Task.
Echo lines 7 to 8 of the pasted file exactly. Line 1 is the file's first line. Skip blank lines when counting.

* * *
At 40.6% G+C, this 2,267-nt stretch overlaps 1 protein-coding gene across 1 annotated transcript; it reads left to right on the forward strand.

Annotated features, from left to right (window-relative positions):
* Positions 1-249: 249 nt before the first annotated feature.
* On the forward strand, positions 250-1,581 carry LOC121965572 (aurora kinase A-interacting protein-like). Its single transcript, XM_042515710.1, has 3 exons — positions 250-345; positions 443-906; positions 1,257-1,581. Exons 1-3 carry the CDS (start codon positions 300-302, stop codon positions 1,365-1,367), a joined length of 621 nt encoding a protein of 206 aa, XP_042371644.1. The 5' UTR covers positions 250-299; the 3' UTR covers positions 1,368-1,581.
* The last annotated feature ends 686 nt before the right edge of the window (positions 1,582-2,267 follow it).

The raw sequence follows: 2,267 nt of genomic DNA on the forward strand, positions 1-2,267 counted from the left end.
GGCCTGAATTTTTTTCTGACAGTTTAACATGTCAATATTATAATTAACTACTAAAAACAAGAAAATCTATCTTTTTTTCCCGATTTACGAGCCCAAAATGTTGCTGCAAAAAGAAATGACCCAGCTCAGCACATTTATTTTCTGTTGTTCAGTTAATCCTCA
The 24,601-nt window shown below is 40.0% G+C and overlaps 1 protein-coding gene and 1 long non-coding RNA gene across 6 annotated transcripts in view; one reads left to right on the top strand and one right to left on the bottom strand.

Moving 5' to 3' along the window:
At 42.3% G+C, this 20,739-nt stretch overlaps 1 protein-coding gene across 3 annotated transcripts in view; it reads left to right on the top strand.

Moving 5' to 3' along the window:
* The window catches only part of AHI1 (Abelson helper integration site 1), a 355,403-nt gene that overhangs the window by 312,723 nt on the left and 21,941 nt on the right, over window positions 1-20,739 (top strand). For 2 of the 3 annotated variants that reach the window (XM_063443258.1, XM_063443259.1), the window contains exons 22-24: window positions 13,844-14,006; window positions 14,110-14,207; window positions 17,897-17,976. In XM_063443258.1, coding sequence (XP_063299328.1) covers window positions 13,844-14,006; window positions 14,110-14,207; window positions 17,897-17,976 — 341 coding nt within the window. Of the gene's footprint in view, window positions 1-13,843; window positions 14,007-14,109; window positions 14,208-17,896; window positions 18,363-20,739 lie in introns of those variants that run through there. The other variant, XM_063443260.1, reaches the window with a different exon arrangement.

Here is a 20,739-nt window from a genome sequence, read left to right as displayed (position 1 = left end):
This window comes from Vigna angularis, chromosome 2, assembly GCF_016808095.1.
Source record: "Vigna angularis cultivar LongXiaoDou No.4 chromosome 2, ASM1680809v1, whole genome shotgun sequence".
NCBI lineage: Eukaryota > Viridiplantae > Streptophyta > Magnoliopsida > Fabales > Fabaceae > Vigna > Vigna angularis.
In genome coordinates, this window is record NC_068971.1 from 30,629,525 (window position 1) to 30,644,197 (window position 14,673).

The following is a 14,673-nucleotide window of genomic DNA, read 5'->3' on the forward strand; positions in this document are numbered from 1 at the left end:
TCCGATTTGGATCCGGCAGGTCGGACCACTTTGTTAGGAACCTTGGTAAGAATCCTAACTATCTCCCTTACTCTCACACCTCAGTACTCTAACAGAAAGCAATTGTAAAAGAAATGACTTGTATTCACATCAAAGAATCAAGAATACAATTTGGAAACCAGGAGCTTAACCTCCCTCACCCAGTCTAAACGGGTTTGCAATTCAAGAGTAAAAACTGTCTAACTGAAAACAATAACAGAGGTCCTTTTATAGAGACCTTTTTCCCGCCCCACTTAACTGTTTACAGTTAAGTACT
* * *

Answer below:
GGCCTGAATTTTTTTCTGACAGTTTAACATGTCAATATTATAATTAACTACTAAAAACAAGAAAATCTATCTTTTTTTCCCGATTTACGAGCCCAAAATGTTGCTGCAAAAAGAAATGACCCAGCTCAGCACATTTATTTTCTGTTGTTCAGTTAATCCTCA
The 24,601-nt window shown below is 40.0% G+C and overlaps 1 protein-coding gene and 1 long non-coding RNA gene across 6 annotated transcripts in view; one reads left to right on the top strand and one right to left on the bottom strand.